London's Evening Standard reveals the second serious Routemaster design since the competition to design a modern-day version to operate along London's streets was closed.
"A RADICAL new Routemaster-style bus for London is revealed today with a "smile" at the front, U-shaped seating and television screens. The H4 is one of several entries for Boris Johnson's design competition to find a new version of the traditional bus.
The Mayor has pledged to get rid of largely unpopular bendy buses and replace them with "a modern Routemaster for the 21st century". A team of 10 designers in London and Nanjing, China, spent more than a month designing a model that would combine the best elements of the classic hop on, hop off vehicle with the latest technology.
Guy Middleton, managing director of H4, which has also revamped the Royal Festival Hall and office complexes in Dubai, said: "The first thing you notice is the smile at the front. It's just a small touch we added to make the bus more pleasing to ride. "We have centred the driver's cab, which would not only improve his peripheral vision but also make the buses easier to export to other countries."
The upper and lower deck have TV screens visible to each passenger as well as air-conditioning and heating. Mr Middleton added: "The TV screens are a possible revenue earner, as they could advertise local businesses close to where people are alighting, as well as flash the latest headlines and travel information. The U-shaped seating will create more leg room for passengers, and there will be just one unobstructed aisle on each deck which will benefit the conductor.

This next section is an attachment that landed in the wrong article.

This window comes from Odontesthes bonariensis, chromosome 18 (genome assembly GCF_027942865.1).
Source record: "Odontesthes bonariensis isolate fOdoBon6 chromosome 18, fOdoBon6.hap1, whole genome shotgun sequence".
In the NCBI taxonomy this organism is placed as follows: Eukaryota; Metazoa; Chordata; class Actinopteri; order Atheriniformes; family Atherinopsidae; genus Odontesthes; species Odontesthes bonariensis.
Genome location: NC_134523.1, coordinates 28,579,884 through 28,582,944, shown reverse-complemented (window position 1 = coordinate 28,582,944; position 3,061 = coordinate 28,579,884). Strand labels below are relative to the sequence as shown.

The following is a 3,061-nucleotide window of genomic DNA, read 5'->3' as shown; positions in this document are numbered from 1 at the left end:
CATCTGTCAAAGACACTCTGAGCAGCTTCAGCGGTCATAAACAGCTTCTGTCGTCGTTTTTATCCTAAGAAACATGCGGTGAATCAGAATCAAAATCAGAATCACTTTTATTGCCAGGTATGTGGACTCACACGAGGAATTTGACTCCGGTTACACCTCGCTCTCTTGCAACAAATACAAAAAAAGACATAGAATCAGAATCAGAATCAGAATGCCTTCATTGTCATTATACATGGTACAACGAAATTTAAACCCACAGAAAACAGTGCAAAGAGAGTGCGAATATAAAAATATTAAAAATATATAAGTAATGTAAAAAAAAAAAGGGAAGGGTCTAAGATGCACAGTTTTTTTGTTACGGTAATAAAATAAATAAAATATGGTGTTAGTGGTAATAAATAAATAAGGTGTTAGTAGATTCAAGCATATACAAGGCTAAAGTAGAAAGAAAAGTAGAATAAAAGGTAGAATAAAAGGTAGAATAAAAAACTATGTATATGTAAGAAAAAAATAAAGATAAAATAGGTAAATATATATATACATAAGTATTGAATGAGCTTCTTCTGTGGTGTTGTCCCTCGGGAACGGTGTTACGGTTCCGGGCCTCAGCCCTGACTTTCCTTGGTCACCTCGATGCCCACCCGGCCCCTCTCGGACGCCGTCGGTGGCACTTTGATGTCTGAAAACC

"We also feel that anti-social behaviour would decrease when people are facing each other."
The bus would have full disabled access and the seats would be made with a flexible mesh that does not collect dust or dirt. Last week, a glass-roofed Routemaster designed by Foster & Partners was revealed, promising to give passengers an uninterrupted view of the capital.
But Mr Middleton said a glass roof would cause too many problems. "It would make the upper deck unbearably hot in the summer, while it could steam up and even drip in the winter. What we've come up with is a cost effective and very sleek Routemaster and we want to win it.""
The wheel-base of the new H4 looks particularly lengthy and could have an impact on its manoeuvrability. A centred driving position sounds interesting, though to do so primarily to make their retirement to other countries seems a little mis-guided and facing seats might curb anti-social behaviour but they also signal the green light for people to place their feet on the seat covers. The 'smile' at the front is a nice touch though. Is the H4 a serious contender for the chosen RM replacement, or will Alexander Dennis scoop the contract purely because it's one of the few bus manufacturers that have shown an interest?